Logic
Functions
In the first lesson on digital logic we examined how you could use truth
tables and gates to produce an electrical implementation of a given truth
table. In this lesson you will examine that process more formally.
Larger logic problems require a systematic approach for solution.
Modern integrated circuit chips  for example CPU chips for personal computers
 can use millions of logic devices. The sheer magnitude of these
designs is a clear sign that a formal approach to the design is needed.
In this lesson you will learn some ways of using Boolean algebra expressions
that point directly to a particular logic circuit implementation.
We will finish the lesson by examining a way to simplify circuits so that
they use a minimum number of components and gates.
Here are your goals for this lesson  what you should be able to
do.
Given a Boolean function described by a truth table,
Be able to determine the smallest sum of products
function that has the same truth table.
Be able to determine the ANDORNOT
circuit that implements that smallest sum of products function.
Be able to determine the allNAND
circuit that implements that smallest sum
of products function.
Minterm
Expansions
There are usually numerous ways any Boolean function can be expressed,
and each expression leads fairly naturally to a circuit with AND gates,
OR gates and inverters. Different ways of expressing a function can
have widely varying levels of complexity. More complex circuits will
require more gates and inverters, so it's a reasonable goal to learn how
to devise circuits that are as simple as possible.
In this section we are going to look at how you can represent circuits
differently using Boolean algebra. We'll move from that to a consideration
of how you can implement circuits based on different Boolean expressions.
Those concepts are important because any given circuit, even one as complex
as a CPU chip, will be better if you can design it to use fewer components.
That's expecially important in large circuits involving millions of transistors
or gates. Savings of a small percentage of components can translate
into thousands of transistors or gates.
An Example Function
Let's look at a simple Boolean function of three variables. We'll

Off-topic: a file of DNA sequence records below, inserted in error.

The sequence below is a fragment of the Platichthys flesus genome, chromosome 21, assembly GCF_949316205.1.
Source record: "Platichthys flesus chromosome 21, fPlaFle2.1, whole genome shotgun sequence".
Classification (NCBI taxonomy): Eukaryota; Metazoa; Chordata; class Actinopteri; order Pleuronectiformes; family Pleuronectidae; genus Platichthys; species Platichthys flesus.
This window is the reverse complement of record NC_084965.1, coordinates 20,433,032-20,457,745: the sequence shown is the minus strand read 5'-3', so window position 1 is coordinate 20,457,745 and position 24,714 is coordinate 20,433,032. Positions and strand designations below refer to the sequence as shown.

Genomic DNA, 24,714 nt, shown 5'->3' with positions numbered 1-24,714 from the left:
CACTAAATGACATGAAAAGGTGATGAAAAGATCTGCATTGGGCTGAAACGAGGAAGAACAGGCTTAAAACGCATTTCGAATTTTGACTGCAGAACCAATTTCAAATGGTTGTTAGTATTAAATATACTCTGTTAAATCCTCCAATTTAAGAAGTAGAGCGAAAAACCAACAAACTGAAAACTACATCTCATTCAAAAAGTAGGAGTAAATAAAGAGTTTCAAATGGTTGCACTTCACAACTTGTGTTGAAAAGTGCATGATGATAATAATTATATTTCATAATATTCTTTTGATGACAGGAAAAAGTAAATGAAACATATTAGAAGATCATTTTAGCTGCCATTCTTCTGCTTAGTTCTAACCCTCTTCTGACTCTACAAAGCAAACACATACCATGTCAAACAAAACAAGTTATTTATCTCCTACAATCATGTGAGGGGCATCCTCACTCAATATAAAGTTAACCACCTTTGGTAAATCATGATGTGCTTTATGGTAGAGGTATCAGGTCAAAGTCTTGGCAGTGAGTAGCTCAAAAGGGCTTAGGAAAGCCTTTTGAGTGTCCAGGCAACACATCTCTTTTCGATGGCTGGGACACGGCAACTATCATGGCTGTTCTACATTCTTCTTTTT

describe this function with a truth table. Here's the truth table.
The input variables are X, Y and Z, and the function output is F.
X

Y

Z

F

0

0

0

0

0

0

1

0

0

1

0

1

0

1

1

0

1

0

0

0

1

0

1

1

1

1

0

0

1

1

1

0

Let's examine this function in some detail. The only nonzero entries
are at:
X = 0, Y = 1,
Z = 0
and
X = 1, Y
= 0, Z = 1
The function
is 1 for those
two input conditions and zero for all other input conditions.
Now, lets' think about how we can implement this function. Here's
a description of what we want to implement:
This word statement is very close to the function we want. We've
highlighted the important aspects of the function. Here's the function:
This function is read as (NOTX AND Y AND
NOTZ) OR (X AND NOTY AND Z) and when we
read NOTX that
means we have to have X=0
to make the three terms ANDed
together work out to 1.
Now, let's look at a circuit that will implement this function. Here's
the circuit. Notice how the inputs are grouped into groups of 3,
ANDed together (after taking inverses where appropriate) and the results
ORed at the end.
Defining
Minterms
In producing our circuit we had to use the form:
. This form is
composed of two groups of three. Each group of three is a minterm.
What the expression minterm
is intended to imply it that each of the groups of three in the expression
takes on a value of 1
only for one of the eight possible combinations of X, Y and Z and their
inverses. Important points about minterms include the following.